How did it work: I carried a machine
on my back from one field
to a tundra, made a tomb in my name,
the objects I claimed.
Assembled the ashes like they were a thing
in need of assembly.
One raises a flag this way. I pledged
once like pulling a wasp’s
sting from my chest, its abdomen
wriggling my beautiful statehood.
I carried a machine on my back
from a tundra to a new northwest.
Wanted to speak with my I voice. Forgot.
I renamed my collective
to forget again, to disgrace and perturb
an east of here. How I licked each
flower to determine its origins with fruit,
or the skin of a woman’s
pain. The soil was a way to speak to
the tenderly flensed beasts,
the sawgrass the silence in a boy’s slapped cheek.
Nothing made me whole
or decent or sad as the thought that within
a swan’s neck was more liquid.
How I worshipped loneliness if loneliness
could mean once I was the cold spit
you had to swallow in a hospital cot.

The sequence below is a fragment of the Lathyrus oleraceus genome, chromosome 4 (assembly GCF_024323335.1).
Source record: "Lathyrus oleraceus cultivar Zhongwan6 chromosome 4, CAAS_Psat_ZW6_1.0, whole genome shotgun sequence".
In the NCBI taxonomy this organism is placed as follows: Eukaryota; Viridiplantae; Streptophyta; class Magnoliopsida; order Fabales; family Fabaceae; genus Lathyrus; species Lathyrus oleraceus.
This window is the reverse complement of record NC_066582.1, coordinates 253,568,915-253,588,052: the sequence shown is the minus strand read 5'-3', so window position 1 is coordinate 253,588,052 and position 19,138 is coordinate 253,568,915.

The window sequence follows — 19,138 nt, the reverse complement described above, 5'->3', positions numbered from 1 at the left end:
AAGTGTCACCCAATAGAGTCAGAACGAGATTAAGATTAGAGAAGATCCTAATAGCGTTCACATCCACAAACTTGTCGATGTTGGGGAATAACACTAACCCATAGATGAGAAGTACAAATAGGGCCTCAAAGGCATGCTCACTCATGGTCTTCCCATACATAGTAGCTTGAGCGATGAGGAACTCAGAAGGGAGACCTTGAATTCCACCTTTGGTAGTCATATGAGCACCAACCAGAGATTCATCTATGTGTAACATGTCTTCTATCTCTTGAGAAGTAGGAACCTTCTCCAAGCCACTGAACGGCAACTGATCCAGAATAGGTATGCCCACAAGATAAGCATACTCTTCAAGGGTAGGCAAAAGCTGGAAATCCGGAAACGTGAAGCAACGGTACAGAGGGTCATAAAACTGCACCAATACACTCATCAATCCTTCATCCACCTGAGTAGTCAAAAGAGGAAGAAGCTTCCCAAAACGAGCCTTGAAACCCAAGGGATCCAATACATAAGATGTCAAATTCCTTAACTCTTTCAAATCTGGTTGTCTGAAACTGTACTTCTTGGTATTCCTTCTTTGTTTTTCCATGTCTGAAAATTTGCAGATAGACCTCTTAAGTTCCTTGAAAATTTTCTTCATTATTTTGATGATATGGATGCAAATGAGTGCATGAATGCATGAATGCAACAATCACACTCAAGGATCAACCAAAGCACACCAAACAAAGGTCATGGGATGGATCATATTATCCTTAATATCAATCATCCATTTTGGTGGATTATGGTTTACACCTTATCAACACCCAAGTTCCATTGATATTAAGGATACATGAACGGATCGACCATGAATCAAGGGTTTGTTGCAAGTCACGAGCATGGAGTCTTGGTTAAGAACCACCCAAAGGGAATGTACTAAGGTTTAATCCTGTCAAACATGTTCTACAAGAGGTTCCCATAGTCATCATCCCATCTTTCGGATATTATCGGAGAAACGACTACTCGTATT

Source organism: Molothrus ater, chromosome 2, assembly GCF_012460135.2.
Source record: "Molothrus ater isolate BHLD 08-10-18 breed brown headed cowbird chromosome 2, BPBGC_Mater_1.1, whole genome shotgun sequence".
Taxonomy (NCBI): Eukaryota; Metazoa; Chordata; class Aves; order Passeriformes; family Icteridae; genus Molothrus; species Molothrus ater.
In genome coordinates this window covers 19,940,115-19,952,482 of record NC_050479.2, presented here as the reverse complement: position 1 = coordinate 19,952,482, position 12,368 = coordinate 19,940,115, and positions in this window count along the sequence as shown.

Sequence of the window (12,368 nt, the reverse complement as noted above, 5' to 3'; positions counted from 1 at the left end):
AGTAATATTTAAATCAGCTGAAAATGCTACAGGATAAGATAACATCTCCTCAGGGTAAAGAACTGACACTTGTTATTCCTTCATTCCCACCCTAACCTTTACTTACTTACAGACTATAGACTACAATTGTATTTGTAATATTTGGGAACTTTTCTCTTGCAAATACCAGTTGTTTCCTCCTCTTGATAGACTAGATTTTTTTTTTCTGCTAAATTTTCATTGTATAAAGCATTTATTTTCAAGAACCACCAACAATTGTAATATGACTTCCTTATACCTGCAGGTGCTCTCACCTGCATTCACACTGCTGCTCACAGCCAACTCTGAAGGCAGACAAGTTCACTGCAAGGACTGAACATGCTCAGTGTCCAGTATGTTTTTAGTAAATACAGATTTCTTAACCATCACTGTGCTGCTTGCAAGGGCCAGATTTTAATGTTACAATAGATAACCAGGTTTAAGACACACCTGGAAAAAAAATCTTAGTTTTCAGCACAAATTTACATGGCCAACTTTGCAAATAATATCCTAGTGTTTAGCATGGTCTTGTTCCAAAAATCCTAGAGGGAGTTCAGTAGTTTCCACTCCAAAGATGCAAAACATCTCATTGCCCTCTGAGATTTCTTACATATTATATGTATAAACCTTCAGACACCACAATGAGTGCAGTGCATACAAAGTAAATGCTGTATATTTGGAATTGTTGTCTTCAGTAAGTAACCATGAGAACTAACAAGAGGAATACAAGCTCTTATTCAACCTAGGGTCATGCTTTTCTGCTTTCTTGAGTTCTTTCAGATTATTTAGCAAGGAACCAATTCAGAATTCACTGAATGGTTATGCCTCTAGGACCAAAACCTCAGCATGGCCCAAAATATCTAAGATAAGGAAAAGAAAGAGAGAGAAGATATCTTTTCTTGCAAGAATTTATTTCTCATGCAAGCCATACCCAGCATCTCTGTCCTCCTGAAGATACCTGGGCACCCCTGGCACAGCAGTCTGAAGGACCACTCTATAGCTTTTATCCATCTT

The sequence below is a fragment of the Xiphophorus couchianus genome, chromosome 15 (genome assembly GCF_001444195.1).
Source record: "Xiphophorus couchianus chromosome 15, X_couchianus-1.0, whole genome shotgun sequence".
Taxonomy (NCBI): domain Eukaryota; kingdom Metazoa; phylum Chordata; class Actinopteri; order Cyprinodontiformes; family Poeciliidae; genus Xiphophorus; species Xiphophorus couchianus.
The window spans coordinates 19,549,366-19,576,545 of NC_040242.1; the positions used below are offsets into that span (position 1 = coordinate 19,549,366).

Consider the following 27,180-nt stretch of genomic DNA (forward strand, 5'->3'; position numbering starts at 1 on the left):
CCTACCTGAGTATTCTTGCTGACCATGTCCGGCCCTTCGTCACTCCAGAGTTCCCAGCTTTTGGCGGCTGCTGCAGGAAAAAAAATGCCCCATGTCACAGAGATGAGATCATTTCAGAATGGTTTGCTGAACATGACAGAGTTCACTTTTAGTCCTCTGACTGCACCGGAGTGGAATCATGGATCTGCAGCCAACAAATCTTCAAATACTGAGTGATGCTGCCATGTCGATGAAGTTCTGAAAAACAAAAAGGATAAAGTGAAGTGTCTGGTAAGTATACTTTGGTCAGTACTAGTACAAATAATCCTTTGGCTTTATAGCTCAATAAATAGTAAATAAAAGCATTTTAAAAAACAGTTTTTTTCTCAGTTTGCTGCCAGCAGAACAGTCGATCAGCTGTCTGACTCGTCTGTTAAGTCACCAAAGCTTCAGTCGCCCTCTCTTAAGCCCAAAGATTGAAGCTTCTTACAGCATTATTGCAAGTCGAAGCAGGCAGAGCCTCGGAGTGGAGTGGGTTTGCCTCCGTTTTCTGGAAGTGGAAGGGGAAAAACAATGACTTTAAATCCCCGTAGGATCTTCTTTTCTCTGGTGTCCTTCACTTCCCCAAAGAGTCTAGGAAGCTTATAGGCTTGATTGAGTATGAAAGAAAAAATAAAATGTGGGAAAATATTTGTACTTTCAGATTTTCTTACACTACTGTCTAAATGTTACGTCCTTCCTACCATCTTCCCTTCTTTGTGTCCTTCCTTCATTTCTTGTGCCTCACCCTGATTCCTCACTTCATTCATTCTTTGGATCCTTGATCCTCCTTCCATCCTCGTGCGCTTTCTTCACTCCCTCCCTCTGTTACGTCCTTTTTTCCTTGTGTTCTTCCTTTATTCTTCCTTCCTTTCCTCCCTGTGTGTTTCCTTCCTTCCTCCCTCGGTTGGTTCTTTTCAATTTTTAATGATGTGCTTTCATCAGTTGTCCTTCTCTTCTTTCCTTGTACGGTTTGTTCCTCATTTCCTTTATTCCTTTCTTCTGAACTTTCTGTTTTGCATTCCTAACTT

Took the train to a village:
I wanted to be skin in its small world
and for that moment
to redefine conquest. With my semaphore
I raised a flag
that could wipe the god from any man’s face.
I carried my machine still
to a bog. Dumped it there the way a bullet
enters say an elephant’s heart.
When the elephant’s heart won’t quit
and we fail again at mercy
this means my country, the sinking
of its metal a new form of prayer.
Natalie Eilbert received her MFA from Columbia University, where she was awarded the Linda Corrente Poetry Prize. Her work has appeared in or is forthcoming from Tin House, Colorado Review, Spinning Jenny, Bat City Review, The Paris-American, The Rumpus, Two Serious Ladies, DIAGRAM, La Petite Zine, and elsewhere. She is a founding editor of The Atlas Review and is working on her first poetry collection.